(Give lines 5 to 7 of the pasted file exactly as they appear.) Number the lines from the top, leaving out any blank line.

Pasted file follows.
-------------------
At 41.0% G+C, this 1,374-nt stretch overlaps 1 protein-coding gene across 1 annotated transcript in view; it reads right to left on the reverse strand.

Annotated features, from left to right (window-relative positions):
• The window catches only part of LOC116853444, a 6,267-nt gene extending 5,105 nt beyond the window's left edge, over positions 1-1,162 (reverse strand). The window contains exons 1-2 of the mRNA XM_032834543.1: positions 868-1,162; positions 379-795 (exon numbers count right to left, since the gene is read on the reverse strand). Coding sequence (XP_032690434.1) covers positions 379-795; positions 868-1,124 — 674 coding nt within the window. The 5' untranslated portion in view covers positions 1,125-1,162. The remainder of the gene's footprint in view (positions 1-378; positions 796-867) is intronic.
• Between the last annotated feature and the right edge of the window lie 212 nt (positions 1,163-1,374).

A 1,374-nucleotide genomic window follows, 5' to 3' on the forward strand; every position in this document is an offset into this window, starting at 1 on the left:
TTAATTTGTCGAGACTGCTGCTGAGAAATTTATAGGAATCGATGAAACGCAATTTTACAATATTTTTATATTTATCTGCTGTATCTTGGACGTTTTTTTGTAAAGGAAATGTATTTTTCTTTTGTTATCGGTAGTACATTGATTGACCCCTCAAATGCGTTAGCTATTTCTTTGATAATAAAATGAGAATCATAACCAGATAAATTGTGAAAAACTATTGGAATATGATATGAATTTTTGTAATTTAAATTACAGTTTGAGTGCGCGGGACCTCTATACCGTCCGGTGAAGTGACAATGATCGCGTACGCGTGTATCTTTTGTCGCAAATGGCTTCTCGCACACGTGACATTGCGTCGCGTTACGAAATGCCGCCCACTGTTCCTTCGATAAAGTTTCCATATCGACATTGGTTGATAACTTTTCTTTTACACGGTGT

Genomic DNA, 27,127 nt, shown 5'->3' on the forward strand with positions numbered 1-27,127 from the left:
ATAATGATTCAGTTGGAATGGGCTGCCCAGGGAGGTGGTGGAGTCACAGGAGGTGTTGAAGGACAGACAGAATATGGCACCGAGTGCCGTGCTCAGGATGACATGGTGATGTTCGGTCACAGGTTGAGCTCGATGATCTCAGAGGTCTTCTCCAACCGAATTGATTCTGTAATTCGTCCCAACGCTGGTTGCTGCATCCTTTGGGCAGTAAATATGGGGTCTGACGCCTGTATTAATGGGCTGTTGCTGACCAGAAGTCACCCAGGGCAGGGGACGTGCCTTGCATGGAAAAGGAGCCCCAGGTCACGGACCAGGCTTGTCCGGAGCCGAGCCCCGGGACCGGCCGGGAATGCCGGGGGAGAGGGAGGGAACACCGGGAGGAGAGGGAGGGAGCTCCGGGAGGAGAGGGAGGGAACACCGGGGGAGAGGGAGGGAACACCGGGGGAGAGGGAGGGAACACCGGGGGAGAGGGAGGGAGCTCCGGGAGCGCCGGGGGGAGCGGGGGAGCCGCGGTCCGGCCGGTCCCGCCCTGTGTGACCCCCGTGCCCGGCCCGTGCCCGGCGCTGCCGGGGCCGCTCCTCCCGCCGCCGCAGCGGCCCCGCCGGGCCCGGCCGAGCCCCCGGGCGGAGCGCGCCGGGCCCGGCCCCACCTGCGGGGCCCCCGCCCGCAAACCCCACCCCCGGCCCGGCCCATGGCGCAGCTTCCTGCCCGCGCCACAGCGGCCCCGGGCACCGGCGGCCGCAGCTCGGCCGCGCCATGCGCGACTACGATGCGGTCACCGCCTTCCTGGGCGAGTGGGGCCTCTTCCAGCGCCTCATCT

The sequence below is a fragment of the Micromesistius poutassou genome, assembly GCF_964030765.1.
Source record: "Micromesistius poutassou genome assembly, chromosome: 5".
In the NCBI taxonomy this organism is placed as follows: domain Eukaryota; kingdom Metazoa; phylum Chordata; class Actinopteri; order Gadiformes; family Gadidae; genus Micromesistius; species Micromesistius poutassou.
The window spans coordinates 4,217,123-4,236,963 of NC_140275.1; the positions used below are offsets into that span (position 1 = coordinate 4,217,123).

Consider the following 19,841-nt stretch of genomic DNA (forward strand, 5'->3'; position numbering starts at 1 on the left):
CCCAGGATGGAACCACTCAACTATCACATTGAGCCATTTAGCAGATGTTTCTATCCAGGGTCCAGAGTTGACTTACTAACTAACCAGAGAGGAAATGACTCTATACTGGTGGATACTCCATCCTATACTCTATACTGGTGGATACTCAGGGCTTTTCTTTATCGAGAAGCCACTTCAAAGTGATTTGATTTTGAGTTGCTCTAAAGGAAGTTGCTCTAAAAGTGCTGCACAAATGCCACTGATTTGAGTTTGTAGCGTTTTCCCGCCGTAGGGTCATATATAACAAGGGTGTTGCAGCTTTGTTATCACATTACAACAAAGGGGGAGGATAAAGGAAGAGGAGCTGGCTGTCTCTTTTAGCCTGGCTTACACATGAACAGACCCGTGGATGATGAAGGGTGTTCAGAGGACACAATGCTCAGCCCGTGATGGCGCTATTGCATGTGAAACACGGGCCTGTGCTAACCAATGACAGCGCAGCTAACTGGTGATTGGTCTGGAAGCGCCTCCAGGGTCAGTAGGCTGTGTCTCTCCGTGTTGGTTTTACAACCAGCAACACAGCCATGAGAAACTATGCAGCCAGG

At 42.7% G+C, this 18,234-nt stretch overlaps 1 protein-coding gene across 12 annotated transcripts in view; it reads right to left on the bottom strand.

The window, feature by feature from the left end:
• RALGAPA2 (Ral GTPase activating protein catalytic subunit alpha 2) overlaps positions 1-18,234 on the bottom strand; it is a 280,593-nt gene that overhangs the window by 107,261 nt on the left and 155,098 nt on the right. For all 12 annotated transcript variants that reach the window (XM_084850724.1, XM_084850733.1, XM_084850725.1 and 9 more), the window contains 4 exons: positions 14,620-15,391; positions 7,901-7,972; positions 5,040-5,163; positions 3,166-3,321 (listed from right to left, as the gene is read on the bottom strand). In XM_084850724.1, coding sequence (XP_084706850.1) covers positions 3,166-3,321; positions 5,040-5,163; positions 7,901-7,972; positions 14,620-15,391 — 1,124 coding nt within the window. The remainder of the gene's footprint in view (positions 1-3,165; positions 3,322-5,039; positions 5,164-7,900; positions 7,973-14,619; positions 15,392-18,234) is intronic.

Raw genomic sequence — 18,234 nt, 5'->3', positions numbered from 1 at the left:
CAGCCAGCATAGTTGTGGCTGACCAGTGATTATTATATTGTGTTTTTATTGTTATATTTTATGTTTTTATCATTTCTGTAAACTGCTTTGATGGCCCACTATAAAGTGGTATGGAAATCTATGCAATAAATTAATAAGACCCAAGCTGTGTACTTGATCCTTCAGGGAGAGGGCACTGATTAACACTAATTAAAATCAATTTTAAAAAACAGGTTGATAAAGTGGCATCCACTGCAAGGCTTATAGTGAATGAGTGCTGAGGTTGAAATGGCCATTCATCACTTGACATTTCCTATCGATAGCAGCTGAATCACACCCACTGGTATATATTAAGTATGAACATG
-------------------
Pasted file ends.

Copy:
A 1,374-nucleotide genomic window follows, 5' to 3' on the forward strand; every position in this document is an offset into this window, starting at 1 on the left:
TTAATTTGTCGAGACTGCTGCTGAGAAATTTATAGGAATCGATGAAACGCAATTTTACAATATTTTTATATTTATCTGCTGTATCTTGGACGTTTTTTTGTAAAGGAAATGTATTTTTCTTTTGTTATCGGTAGTACATTGATTGACCCCTCAAATGCGTTAGCTATTTCTTTGATAATAAAATGAGAATCATAACCAGATAAATTGTGAAAAACTATTGGAATATGATATGAATTTTTGTAATTTAAATTACAGTTTGAGTGCGCGGGACCTCTATACCGTCCGGTGAAGTGACAATGATCGCGTACGCGTGTATCTTTTGTCGCAAATGGCTTCTCGCACACGTGACATTGCGTCGCGTTACGAAATGCCGCCCACTGTTCCTTCGATAAAGTTTCCATATCGACATTGGTTGATAACTTTTCTTTTACACGGTGT

Genomic DNA, 27,127 nt, shown 5'->3' on the forward strand with positions numbered 1-27,127 from the left: